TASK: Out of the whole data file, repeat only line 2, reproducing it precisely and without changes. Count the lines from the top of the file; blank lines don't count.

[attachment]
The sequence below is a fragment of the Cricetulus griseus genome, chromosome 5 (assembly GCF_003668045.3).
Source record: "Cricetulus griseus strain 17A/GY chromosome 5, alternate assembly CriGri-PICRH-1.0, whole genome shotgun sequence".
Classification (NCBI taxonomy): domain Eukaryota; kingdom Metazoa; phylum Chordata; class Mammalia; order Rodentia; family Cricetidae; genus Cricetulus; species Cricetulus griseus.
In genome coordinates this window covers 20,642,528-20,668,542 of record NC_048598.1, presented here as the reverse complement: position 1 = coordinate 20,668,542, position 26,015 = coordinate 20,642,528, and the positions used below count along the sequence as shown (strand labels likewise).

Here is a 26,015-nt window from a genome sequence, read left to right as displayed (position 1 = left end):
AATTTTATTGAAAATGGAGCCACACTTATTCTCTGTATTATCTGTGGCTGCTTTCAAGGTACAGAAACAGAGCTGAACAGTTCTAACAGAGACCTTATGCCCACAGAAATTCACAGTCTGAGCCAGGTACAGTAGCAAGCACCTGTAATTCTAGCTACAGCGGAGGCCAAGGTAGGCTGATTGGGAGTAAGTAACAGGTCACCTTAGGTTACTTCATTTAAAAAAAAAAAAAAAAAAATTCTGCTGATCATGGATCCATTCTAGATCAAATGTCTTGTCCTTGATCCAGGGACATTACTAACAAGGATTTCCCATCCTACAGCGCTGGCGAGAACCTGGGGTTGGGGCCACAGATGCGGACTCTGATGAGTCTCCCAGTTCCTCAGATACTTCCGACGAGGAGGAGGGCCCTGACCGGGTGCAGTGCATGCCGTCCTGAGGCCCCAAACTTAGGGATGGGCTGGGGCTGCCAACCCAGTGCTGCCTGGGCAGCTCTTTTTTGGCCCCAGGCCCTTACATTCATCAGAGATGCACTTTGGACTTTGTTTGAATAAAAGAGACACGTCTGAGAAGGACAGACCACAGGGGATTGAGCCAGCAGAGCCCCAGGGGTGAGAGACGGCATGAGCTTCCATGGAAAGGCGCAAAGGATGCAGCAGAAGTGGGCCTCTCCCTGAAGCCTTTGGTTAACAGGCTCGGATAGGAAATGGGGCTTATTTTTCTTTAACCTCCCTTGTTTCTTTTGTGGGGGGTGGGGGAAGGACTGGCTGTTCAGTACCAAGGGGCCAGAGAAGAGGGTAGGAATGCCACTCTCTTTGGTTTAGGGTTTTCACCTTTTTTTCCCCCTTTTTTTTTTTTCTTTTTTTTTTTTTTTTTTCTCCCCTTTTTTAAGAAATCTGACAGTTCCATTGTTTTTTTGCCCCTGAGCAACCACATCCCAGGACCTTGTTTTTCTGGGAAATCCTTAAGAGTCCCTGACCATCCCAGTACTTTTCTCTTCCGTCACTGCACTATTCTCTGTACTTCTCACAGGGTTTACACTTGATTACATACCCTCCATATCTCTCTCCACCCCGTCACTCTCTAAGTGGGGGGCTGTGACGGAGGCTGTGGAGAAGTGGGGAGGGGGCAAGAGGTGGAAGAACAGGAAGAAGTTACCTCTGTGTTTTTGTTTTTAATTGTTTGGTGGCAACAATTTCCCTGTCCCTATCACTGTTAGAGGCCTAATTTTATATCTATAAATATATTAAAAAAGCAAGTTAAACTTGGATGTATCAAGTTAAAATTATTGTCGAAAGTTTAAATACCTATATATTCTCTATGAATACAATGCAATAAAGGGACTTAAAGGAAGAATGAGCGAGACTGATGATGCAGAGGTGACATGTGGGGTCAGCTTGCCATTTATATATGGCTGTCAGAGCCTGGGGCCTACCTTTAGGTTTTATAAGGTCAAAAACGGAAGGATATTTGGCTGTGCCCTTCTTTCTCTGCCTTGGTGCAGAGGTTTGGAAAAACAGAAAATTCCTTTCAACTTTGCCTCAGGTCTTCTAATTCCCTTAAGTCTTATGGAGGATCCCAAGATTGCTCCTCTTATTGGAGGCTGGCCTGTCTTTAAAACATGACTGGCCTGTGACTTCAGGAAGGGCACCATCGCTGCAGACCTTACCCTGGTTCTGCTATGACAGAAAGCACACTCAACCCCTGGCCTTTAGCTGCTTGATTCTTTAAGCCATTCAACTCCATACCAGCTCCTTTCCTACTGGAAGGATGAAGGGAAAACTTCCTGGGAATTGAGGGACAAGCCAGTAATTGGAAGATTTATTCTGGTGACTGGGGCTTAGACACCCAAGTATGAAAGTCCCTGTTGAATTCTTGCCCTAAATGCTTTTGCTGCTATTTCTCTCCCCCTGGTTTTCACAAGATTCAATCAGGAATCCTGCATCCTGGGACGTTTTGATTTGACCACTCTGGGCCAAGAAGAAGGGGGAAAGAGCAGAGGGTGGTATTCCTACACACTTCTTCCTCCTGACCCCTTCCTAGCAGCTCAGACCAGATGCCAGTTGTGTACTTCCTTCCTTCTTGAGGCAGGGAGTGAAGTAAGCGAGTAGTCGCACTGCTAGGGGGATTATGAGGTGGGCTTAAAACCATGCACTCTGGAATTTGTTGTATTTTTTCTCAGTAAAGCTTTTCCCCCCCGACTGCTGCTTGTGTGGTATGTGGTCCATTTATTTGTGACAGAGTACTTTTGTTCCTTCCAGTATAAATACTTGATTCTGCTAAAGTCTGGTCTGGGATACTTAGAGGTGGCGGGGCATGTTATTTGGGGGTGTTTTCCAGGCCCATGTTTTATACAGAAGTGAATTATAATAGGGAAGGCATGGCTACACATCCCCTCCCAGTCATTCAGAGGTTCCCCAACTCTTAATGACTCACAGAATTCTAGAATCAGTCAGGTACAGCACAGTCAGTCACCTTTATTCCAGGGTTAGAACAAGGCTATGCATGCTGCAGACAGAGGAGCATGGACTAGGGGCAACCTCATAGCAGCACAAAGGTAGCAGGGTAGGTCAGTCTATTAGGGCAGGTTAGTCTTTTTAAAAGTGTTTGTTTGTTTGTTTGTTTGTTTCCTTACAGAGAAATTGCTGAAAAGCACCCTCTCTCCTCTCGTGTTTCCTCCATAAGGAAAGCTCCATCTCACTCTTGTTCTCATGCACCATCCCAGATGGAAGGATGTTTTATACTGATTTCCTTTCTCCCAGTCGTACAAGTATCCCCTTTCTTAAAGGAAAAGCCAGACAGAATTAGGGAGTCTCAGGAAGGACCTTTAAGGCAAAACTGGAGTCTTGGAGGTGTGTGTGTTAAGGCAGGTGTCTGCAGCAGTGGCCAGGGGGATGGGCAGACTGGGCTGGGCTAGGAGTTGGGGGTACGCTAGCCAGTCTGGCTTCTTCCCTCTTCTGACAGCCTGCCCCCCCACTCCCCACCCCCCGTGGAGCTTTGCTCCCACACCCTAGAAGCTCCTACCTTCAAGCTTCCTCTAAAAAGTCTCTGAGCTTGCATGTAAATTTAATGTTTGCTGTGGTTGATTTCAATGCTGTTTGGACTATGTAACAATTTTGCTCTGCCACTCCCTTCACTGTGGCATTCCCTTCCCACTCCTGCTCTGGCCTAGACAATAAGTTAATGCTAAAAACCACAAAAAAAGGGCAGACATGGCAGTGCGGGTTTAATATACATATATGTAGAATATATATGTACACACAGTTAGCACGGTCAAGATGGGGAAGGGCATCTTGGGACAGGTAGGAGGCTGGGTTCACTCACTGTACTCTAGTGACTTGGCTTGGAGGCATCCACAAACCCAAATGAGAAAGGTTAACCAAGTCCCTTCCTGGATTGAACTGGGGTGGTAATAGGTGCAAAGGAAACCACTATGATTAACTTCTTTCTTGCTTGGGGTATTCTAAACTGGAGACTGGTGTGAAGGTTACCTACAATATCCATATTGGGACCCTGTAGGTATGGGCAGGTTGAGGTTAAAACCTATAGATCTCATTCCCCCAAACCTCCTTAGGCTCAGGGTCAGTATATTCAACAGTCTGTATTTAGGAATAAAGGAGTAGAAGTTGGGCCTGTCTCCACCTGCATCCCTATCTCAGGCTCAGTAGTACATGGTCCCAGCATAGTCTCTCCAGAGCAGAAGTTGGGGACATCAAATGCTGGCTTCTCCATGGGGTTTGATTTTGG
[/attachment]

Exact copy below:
Source record: "Cricetulus griseus strain 17A/GY chromosome 5, alternate assembly CriGri-PICRH-1.0, whole genome shotgun sequence".